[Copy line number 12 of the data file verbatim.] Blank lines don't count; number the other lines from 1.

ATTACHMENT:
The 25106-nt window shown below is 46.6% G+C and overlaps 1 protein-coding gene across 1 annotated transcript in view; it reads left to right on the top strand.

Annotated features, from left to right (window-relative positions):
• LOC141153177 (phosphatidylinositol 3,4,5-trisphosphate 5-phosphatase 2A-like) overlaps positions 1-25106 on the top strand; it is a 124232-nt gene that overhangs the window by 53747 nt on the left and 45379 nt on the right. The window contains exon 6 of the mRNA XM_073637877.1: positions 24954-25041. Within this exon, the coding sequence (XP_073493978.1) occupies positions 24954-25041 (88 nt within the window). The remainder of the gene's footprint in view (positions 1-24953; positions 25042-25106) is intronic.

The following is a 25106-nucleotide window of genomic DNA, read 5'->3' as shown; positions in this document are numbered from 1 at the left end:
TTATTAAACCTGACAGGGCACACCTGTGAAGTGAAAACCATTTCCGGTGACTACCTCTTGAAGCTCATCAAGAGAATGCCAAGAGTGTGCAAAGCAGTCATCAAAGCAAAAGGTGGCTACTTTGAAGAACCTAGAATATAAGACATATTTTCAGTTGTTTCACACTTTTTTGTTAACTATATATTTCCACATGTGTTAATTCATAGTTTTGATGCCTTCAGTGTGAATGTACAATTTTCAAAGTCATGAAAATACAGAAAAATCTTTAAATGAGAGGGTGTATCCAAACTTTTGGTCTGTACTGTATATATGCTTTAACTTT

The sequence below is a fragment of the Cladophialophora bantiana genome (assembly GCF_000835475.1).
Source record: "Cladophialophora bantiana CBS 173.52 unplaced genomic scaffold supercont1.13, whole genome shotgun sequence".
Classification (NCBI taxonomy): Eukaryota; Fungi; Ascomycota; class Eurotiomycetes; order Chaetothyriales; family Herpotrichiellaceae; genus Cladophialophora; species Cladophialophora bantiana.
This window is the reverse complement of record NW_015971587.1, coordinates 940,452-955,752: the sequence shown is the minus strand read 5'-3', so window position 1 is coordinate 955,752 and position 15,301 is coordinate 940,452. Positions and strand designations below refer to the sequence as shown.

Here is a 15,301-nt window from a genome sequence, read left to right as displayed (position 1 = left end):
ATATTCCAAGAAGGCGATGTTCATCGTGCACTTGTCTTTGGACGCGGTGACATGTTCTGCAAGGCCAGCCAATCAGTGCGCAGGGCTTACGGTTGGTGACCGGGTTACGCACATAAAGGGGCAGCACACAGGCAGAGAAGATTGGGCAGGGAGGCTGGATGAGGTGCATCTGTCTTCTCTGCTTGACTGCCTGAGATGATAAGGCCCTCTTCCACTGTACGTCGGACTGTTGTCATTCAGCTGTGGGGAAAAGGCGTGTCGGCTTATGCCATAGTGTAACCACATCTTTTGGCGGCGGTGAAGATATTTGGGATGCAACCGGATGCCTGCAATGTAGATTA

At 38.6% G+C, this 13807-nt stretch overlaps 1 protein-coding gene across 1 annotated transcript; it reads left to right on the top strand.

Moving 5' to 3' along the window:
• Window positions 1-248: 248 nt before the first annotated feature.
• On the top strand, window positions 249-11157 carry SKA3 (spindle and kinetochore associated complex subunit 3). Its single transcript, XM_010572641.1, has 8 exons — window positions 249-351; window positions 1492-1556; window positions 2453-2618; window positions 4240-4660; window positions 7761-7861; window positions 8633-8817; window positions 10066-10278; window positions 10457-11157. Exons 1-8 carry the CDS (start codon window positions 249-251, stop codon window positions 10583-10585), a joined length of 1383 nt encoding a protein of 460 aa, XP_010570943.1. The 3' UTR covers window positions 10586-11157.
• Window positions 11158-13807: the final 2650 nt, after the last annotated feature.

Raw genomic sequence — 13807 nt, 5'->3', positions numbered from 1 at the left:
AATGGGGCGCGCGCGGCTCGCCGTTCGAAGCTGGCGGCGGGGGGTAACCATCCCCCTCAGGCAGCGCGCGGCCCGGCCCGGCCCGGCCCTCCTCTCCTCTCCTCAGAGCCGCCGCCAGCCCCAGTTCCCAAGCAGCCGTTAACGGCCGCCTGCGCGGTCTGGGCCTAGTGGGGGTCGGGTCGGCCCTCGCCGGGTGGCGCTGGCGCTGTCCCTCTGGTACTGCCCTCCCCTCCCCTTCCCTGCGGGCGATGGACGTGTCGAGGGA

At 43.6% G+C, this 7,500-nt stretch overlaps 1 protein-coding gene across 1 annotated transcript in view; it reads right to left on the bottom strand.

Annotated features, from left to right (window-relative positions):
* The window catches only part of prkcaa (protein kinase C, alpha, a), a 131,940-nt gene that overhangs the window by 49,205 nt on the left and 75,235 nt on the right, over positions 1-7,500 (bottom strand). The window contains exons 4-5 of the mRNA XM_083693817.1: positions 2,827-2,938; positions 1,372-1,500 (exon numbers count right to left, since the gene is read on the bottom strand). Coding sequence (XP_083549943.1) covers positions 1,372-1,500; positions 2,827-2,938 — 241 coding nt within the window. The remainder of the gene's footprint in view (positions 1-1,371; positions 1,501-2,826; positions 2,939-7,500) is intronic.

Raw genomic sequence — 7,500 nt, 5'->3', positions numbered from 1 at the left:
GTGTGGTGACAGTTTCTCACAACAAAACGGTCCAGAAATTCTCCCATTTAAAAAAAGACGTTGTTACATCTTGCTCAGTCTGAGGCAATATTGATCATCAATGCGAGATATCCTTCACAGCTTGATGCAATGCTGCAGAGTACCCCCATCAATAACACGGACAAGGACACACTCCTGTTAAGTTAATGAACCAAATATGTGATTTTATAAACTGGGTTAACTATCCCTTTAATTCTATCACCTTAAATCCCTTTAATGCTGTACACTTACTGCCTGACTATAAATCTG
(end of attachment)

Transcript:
At 38.6% G+C, this 13807-nt stretch overlaps 1 protein-coding gene across 1 annotated transcript; it reads left to right on the top strand.